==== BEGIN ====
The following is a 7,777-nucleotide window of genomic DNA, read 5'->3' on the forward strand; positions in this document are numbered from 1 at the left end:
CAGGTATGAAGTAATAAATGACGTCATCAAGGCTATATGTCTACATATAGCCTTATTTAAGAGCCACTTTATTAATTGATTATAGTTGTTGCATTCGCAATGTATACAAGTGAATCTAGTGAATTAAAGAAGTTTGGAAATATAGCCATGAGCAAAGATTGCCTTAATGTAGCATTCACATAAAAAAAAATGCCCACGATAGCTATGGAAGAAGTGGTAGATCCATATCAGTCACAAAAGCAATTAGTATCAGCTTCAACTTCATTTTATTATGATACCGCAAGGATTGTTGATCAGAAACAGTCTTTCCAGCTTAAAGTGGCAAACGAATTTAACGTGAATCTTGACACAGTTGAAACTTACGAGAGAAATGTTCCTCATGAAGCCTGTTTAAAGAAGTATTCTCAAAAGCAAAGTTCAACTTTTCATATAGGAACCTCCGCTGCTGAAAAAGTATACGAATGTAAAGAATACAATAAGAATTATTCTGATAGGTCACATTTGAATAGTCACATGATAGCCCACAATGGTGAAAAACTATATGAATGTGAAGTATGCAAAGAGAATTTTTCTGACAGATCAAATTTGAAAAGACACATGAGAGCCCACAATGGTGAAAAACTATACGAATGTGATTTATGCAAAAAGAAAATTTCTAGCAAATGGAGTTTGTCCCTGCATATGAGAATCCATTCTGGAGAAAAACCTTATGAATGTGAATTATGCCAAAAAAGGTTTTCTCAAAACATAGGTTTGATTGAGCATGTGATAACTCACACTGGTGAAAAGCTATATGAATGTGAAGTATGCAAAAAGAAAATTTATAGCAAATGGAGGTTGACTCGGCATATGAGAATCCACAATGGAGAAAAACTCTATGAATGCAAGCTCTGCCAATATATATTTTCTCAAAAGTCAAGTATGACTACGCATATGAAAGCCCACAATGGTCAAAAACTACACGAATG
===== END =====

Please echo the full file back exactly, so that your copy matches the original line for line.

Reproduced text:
The following is a 7,777-nucleotide window of genomic DNA, read 5'->3' on the forward strand; positions in this document are numbered from 1 at the left end:
CAGGTATGAAGTAATAAATGACGTCATCAAGGCTATATGTCTACATATAGCCTTATTTAAGAGCCACTTTATTAATTGATTATAGTTGTTGCATTCGCAATGTATACAAGTGAATCTAGTGAATTAAAGAAGTTTGGAAATATAGCCATGAGCAAAGATTGCCTTAATGTAGCATTCACATAAAAAAAAATGCCCACGATAGCTATGGAAGAAGTGGTAGATCCATATCAGTCACAAAAGCAATTAGTATCAGCTTCAACTTCATTTTATTATGATACCGCAAGGATTGTTGATCAGAAACAGTCTTTCCAGCTTAAAGTGGCAAACGAATTTAACGTGAATCTTGACACAGTTGAAACTTACGAGAGAAATGTTCCTCATGAAGCCTGTTTAAAGAAGTATTCTCAAAAGCAAAGTTCAACTTTTCATATAGGAACCTCCGCTGCTGAAAAAGTATACGAATGTAAAGAATACAATAAGAATTATTCTGATAGGTCACATTTGAATAGTCACATGATAGCCCACAATGGTGAAAAACTATATGAATGTGAAGTATGCAAAGAGAATTTTTCTGACAGATCAAATTTGAAAAGACACATGAGAGCCCACAATGGTGAAAAACTATACGAATGTGATTTATGCAAAAAGAAAATTTCTAGCAAATGGAGTTTGTCCCTGCATATGAGAATCCATTCTGGAGAAAAACCTTATGAATGTGAATTATGCCAAAAAAGGTTTTCTCAAAACATAGGTTTGATTGAGCATGTGATAACTCACACTGGTGAAAAGCTATATGAATGTGAAGTATGCAAAAAGAAAATTTATAGCAAATGGAGGTTGACTCGGCATATGAGAATCCACAATGGAGAAAAACTCTATGAATGCAAGCTCTGCCAATATATATTTTCTCAAAAGTCAAGTATGACTACGCATATGAAAGCCCACAATGGTCAAAAACTACACGAATG